Tuesday, April 16, 2013

Kerry: Guns in U.S. "Scare" Foreign Students, Yet They Keep Coming

   In an interview broadcast on CNN Monday, Secretary of State John Kerry said that one of the reasons foreign students are increasingly avoiding the United States is the fear of gun violence:
We had an interesting discussion about why fewer students are coming to, particularly from Japan, to study in the United States, and one of the responses I got from our officials from conversations with parents here is that they're actually scared. They think they're not safe in the United States and so they don't come.
    CNN adds:
[Kerry] noted Japan's restrictive gun laws – which prevent private ownership of nearly all firearms, including handguns – and said the country was safer "where people are not running around with guns." 
    CNN also noted an Institute of International Education (IIE) report enumerating the decline in students from Japan coming to the United States: 
In 2011, Japan sent 21,290 students to study in the United States, making it the seventh largest country of origin for international scholars. That was down 14% from the previous year, according to numbers from the Institute of International Education. 
Figures have shown international study is down markedly among Japanese students to all destinations, including the United States. Experts have attributed the decline to Japan's low birthrate, the expense of foreign study in a poor economy, and a desire among Japanese young people to remain at home rather than venture to other countries.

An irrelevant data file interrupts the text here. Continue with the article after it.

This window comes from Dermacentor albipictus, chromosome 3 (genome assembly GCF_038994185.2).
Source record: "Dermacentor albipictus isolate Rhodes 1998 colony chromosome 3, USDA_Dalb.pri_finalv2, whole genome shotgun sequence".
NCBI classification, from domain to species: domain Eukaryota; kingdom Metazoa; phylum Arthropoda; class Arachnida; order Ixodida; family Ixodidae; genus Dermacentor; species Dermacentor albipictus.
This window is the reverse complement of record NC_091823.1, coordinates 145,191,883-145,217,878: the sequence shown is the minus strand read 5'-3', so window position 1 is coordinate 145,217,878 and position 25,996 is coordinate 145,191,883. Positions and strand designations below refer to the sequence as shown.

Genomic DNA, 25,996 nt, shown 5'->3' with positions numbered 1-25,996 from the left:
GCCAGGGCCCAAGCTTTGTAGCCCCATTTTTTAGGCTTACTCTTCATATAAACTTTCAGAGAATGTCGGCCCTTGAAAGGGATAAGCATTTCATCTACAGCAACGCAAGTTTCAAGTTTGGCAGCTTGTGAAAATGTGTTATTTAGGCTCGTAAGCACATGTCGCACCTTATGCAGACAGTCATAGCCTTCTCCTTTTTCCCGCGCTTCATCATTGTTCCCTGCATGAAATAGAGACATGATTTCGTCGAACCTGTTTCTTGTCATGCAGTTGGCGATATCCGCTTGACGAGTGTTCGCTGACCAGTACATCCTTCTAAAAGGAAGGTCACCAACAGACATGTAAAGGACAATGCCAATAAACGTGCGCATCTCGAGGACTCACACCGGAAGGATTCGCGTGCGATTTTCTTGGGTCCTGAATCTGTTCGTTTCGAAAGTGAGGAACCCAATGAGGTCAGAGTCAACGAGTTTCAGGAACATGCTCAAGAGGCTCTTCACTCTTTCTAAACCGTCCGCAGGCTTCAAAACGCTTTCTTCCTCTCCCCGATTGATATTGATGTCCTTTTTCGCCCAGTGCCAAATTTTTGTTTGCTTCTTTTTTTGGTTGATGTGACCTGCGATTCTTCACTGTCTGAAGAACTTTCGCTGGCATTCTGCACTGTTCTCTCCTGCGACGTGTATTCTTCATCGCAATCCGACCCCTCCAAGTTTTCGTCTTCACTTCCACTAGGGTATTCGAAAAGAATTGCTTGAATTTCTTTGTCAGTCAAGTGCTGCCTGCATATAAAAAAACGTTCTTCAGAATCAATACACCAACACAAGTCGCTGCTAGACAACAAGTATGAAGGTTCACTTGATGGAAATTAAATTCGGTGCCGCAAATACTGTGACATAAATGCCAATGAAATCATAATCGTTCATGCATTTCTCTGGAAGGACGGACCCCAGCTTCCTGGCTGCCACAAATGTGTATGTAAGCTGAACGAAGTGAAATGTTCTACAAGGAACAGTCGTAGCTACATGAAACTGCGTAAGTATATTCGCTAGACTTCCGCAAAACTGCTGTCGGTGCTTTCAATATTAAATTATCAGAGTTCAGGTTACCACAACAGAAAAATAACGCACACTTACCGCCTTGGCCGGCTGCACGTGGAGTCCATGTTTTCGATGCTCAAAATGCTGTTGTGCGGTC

What neither Kerry nor CNN noted, however, were the other statistics reported by the IIE (via Bloomberg):
The total number of international students in the U.S. climbed 4.7 percent in the 2010-2011 academic year to 723,277, with the fastest growth coming from China [23 percent increase to 157,558] and Saudi Arabia, which sent 22,704 students, a 44 percent increase.
    The increase from China is a stark contrast to Japan's decrease.  Both Asian countries have restrictive gun laws, yet students in China do not seem to harbor the same anxieties about gun violence that Kerry attributes to those in Japan.

    An even broader measure of foreigners attitudes, the Japanese in particular, towards travel to and residence in the United States can be gleaned from a July 2012 report issued by the Department of Homeland Security (DHS) [emphasis added]:
During 2011, there were 159 million nonimmigrant admissions to the United States according to DHS work-load estimates. These admissions included tourists and business travelers from Canada, Mexican nationals with Border Crossing Cards, and I-94 admissions.  I-94 admissions accounted for 33 percent (53.1 million) of the total admissions (see Figure 1). The majority (87 percent) of I-94 admissions were temporary visitors for business and pleasure, while 6.4 percent were temporary workers and families and 3.4 percent were students. The leading countries of citizenship for I-94 admissions were Mexico, the United Kingdom, and Japan.
    Although the DHS report says that some of the increase can be attributed to the way entries and re-entries by the same individual are counted, by almost any measure in this DHS report, visitors to the United States are on the rise.  Secretary Kerry's remarks on gun violence come at a time the Obama administration and its supporters are increasing pressure on Congress to pass gun control legislation.  A more comprehensive look at the facts behind Kerry's remarks does not bolster the administration's case as well as the secretary may have intended.

Note: I had this post ready to publish last night, but Glenn Kestler, Fact Checker Extraordinaire at the Washington Post, beat me to it this morning.

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